In the Star Trek series, Dr. McCoy could often instantly diagnose someoneâ€™s condition with the aid of his tricorder. Medicine on 21st century Earth has not advanced quite this far, but scientistsâ€™ ideas of how to use â€œmetabolomicsâ€ are heading in this direction.
What is metabolomics? Just as genomics means reading the DNA in a person or organism, and assessing it and comparing it to others, metabolomics takes the same approach to all the substances produced as part of the bodyâ€™s metabolism: watching what happens to food, drugs and chemicals we are exposed to in the environment.
This means dealing with a huge amount of information. Human genomes may be billions of letters (base pairs) in length, but at least there are only four choices of letter!
A recent article in Chemical & Engineering News explores this concept of the “exposome” and quotes Dean Jones.Â He and his colleagues recently described how they can use sophisticated analytical techniques to resolve thousands of substances in human plasma. Jones is the director of the Clinical Biomarkers Laboratory at Emory University School of Medicine. The paper is in the journal Analyst, published by the Royal Society of Chemistry.
Analytical techniques can discern more than 2500 metabolites from human plasma within 10 minutes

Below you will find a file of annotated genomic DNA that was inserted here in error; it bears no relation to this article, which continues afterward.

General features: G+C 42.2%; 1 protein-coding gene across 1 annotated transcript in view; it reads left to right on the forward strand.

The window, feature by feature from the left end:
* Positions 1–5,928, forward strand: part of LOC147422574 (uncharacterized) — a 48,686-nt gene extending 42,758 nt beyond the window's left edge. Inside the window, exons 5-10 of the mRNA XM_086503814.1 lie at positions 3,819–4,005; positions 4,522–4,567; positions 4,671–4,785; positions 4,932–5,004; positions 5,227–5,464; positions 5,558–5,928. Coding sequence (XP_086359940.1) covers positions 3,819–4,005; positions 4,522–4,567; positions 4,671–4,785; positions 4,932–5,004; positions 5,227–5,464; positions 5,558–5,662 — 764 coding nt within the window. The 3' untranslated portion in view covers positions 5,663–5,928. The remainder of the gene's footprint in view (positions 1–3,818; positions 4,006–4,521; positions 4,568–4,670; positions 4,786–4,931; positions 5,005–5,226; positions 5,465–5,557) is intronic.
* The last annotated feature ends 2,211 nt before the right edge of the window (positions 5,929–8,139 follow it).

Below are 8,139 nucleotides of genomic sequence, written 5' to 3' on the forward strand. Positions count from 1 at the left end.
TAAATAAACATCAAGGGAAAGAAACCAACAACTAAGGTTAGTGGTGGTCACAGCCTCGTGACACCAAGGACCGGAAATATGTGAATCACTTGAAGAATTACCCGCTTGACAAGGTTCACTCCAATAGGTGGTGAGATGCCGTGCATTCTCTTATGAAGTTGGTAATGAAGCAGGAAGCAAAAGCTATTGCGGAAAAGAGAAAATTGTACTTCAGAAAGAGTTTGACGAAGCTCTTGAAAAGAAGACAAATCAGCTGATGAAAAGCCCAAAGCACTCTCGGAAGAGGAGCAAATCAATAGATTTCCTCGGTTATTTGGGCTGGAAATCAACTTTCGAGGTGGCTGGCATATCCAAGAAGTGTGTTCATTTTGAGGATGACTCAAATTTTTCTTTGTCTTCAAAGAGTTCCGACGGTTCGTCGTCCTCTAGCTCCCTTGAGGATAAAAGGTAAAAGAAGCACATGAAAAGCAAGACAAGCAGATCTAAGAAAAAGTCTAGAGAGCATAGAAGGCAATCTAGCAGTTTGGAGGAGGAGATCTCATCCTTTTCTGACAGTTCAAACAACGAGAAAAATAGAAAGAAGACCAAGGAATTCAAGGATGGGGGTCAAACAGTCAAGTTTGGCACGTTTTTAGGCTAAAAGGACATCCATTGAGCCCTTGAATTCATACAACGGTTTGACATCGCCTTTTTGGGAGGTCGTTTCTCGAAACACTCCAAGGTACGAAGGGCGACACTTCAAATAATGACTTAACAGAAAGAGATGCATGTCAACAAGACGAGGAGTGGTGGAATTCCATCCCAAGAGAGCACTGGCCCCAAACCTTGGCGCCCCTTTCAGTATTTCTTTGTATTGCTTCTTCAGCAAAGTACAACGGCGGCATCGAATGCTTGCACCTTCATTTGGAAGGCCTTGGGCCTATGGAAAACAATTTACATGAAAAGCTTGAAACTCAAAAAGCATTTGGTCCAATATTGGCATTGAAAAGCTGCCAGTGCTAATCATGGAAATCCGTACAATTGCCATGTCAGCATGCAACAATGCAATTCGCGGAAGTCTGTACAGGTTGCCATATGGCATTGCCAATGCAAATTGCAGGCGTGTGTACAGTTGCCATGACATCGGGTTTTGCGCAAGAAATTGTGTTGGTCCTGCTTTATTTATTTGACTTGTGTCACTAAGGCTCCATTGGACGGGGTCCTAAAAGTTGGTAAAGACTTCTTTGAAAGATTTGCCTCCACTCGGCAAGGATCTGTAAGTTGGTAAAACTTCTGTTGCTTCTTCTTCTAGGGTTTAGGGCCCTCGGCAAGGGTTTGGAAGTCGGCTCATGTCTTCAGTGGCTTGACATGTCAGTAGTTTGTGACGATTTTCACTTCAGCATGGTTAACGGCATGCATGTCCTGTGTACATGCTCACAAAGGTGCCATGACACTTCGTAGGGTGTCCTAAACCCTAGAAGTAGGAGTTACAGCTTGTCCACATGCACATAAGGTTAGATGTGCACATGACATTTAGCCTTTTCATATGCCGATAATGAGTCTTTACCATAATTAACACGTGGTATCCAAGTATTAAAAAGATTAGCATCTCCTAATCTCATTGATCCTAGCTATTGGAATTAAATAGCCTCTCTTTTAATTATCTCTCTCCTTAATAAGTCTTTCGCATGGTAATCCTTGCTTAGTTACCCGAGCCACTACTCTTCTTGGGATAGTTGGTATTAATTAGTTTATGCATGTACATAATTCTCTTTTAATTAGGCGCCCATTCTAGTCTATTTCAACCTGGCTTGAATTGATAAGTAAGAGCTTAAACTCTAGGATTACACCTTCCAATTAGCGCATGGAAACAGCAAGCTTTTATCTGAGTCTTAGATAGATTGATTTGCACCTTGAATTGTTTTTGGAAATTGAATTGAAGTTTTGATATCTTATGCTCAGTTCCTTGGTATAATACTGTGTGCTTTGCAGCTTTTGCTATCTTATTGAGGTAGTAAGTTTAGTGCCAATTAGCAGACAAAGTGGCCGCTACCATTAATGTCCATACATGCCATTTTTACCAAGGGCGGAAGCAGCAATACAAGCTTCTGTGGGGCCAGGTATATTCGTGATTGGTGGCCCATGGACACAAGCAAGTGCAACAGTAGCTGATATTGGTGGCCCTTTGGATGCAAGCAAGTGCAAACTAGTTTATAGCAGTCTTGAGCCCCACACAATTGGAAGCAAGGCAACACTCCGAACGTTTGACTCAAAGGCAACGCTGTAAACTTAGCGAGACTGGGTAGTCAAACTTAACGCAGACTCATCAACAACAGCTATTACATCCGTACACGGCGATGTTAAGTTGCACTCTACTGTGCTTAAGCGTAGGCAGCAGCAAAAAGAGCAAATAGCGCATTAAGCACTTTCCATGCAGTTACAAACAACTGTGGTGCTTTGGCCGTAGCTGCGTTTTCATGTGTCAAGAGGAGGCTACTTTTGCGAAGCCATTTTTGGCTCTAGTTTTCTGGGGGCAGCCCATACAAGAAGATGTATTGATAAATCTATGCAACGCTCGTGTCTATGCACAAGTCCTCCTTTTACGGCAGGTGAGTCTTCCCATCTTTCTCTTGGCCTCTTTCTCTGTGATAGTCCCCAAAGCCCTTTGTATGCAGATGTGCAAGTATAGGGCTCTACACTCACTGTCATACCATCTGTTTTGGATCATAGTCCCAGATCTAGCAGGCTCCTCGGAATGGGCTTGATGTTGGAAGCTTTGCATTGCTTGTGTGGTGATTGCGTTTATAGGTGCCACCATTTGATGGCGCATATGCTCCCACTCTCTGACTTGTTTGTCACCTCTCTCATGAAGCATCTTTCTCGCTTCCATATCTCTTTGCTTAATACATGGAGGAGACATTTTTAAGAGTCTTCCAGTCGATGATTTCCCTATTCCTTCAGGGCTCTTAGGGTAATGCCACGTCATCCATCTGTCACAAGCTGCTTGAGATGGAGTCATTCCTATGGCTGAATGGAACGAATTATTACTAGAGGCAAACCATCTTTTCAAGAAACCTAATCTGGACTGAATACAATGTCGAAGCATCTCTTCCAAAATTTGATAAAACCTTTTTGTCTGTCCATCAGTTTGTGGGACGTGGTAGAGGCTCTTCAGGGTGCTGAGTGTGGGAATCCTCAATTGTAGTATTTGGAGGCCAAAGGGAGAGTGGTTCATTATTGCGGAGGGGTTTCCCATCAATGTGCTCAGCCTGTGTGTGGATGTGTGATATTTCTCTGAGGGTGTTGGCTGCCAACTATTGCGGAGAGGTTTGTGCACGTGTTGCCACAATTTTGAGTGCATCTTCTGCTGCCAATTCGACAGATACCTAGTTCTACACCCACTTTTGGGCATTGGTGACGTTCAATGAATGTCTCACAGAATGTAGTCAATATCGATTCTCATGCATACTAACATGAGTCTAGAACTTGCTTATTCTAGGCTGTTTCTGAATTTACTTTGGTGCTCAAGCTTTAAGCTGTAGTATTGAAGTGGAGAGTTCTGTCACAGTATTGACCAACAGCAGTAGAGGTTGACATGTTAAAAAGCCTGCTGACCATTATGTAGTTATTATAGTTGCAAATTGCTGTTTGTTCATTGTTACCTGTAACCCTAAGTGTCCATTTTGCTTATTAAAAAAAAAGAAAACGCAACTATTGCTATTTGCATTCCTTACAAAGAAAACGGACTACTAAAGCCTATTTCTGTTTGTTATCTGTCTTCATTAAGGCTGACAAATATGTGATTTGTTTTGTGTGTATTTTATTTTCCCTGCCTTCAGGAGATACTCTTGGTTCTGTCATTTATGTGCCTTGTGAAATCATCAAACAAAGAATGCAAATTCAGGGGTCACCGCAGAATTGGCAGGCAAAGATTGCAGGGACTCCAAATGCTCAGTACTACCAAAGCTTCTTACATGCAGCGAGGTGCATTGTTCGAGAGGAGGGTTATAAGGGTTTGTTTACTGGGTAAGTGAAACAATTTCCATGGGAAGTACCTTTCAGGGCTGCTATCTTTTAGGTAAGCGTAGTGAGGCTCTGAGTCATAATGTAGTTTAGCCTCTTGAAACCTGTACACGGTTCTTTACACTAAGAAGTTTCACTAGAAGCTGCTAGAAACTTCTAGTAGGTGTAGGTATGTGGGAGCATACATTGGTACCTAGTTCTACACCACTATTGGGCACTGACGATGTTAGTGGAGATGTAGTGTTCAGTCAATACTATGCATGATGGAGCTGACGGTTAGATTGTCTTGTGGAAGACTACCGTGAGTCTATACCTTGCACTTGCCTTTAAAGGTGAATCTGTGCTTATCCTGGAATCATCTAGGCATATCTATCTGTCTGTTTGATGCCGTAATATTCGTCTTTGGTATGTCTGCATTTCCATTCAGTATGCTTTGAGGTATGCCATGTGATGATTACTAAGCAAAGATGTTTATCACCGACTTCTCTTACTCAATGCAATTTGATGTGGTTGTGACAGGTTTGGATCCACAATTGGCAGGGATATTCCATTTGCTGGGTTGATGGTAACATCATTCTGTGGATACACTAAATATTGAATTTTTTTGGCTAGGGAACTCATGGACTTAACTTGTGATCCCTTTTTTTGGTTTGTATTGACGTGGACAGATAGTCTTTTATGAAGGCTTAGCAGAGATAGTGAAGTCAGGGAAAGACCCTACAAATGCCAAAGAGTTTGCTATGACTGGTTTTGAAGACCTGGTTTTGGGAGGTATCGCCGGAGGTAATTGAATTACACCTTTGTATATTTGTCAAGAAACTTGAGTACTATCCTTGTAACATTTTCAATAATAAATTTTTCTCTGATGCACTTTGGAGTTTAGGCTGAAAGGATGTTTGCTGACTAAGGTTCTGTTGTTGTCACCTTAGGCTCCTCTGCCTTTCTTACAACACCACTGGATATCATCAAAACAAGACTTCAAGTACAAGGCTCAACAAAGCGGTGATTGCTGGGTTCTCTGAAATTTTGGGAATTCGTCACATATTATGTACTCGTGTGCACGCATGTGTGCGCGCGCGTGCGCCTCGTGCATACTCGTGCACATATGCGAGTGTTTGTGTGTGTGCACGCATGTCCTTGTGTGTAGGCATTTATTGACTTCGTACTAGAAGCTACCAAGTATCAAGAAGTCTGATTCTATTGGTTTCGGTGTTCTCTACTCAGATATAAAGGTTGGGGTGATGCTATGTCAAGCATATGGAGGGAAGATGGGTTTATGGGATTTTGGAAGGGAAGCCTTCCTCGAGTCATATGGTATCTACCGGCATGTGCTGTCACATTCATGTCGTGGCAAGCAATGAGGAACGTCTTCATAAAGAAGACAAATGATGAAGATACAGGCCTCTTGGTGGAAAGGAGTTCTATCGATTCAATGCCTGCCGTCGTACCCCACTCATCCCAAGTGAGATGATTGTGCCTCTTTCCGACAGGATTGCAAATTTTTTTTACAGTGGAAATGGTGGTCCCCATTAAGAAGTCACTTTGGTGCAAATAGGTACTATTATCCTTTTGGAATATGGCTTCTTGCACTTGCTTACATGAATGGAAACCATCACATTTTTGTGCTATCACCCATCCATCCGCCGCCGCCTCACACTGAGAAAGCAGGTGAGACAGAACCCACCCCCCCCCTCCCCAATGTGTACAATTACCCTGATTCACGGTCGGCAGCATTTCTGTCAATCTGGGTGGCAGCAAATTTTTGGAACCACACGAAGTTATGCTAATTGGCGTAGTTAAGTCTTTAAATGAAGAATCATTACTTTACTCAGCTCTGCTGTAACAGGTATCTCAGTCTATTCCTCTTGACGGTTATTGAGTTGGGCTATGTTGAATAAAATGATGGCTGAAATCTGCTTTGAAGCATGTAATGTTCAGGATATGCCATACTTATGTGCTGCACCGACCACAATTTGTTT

Using a drop of blood, within ten minutes the researchers can discern more than 2,500 substances in a reproducible way. One fascinating tidbit: when they compared the metabolic profiles for four healthy individuals, most of the â€œpeaksâ€ were common between individuals but 10 percent were unique.
The potential uses for this type of technology are staggering.
Jones reports he has been working with researchers at Yerkes National Primate Research Center to discern early signs of neurodegeneration in transgenic monkeys with Huntingtonâ€™s disease. He has been collaborating with clinical nutrition specialist Tom Ziegler to examine how diet interacts with oxidative stress, and with lung biology to identify markers for fetal alcohol exposure in animal models.
Posted on September 16, 2010
by Quinn Eastman